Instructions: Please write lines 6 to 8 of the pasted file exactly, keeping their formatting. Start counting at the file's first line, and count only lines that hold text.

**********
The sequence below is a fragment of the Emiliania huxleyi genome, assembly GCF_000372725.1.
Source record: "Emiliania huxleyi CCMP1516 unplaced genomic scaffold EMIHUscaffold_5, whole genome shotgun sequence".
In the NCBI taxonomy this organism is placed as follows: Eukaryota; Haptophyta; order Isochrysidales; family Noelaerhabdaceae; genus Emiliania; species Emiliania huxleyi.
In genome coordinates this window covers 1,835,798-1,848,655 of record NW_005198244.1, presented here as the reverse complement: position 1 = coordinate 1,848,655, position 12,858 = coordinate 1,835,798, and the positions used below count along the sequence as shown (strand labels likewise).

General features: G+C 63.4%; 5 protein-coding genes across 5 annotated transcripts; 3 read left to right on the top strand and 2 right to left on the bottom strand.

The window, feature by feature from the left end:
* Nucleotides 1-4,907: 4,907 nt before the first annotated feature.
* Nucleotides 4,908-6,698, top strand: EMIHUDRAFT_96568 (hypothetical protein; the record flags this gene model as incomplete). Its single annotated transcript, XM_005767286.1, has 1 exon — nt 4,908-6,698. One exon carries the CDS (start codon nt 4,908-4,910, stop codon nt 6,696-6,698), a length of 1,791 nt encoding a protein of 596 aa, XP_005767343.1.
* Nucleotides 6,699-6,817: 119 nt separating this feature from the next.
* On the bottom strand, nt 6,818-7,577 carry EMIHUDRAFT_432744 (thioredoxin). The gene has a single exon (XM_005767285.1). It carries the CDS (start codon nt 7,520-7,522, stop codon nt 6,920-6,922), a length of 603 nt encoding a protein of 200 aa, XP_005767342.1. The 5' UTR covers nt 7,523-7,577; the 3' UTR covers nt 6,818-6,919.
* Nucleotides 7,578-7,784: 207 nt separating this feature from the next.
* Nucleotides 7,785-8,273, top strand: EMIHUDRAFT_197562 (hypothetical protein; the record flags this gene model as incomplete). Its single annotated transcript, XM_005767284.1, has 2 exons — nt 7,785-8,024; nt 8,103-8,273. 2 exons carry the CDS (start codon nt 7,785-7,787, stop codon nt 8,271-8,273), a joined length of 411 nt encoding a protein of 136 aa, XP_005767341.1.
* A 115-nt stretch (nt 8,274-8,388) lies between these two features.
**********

The window, feature by feature from the left end:
* Nucleotides 1-4,907: 4,907 nt before the first annotated feature.
* Nucleotides 4,908-6,698, top strand: EMIHUDRAFT_96568 (hypothetical protein; the record flags this gene model as incomplete). Its single annotated transcript, XM_005767286.1, has 1 exon — nt 4,908-6,698. One exon carries the CDS (start codon nt 4,908-4,910, stop codon nt 6,696-6,698), a length of 1,791 nt encoding a protein of 596 aa, XP_005767343.1.